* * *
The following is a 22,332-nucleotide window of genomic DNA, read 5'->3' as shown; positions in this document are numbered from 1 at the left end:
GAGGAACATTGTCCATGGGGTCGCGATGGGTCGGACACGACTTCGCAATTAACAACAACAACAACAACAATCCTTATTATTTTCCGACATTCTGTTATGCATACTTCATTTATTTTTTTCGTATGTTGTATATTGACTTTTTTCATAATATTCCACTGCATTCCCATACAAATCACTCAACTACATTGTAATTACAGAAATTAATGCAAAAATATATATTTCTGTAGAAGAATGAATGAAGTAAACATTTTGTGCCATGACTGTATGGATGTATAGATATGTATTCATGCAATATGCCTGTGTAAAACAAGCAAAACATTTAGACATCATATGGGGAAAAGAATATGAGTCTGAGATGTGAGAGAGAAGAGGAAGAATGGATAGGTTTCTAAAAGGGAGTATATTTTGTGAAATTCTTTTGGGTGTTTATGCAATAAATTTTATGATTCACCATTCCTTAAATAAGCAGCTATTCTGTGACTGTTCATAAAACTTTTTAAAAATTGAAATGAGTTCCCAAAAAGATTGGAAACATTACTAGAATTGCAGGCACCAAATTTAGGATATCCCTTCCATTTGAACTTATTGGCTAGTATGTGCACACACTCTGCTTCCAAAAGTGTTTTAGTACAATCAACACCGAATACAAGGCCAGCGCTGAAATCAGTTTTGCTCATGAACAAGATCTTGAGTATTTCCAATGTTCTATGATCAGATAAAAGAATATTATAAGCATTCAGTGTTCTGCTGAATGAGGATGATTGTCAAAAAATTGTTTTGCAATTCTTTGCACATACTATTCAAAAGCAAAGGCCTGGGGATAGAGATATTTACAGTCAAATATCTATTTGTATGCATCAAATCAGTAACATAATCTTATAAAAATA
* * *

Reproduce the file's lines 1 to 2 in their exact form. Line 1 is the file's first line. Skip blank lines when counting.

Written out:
The following is a 22,332-nucleotide window of genomic DNA, read 5'->3' as shown; positions in this document are numbered from 1 at the left end:
GAGGAACATTGTCCATGGGGTCGCGATGGGTCGGACACGACTTCGCAATTAACAACAACAACAACAACAATCCTTATTATTTTCCGACATTCTGTTATGCATACTTCATTTATTTTTTTCGTATGTTGTATATTGACTTTTTTCATAATATTCCACTGCATTCCCATACAAATCACTCAACTACATTGTAATTACAGAAATTAATGCAAAAATATATATTTCTGTAGAAGAATGAATGAAGTAAACATTTTGTGCCATGACTGTATGGATGTATAGATATGTATTCATGCAATATGCCTGTGTAAAACAAGCAAAACATTTAGACATCATATGGGGAAAAGAATATGAGTCTGAGATGTGAGAGAGAAGAGGAAGAATGGATAGGTTTCTAAAAGGGAGTATATTTTGTGAAATTCTTTTGGGTGTTTATGCAATAAATTTTATGATTCACCATTCCTTAAATAAGCAGCTATTCTGTGACTGTTCATAAAACTTTTTAAAAATTGAAATGAGTTCCCAAAAAGATTGGAAACATTACTAGAATTGCAGGCACCAAATTTAGGATATCCCTTCCATTTGAACTTATTGGCTAGTATGTGCACACACTCTGCTTCCAAAAGTGTTTTAGTACAATCAACACCGAATACAAGGCCAGCGCTGAAATCAGTTTTGCTCATGAACAAGATCTTGAGTATTTCCAATGTTCTATGATCAGATAAAAGAATATTATAAGCATTCAGTGTTCTGCTGAATGAGGATGATTGTCAAAAAATTGTTTTGCAATTCTTTGCACATACTATTCAAAAGCAAAGGCCTGGGGATAGAGATATTTACAGTCAAATATCTATTTGTATGCATCAAATCAGTAACATAATCTTATAAAAATA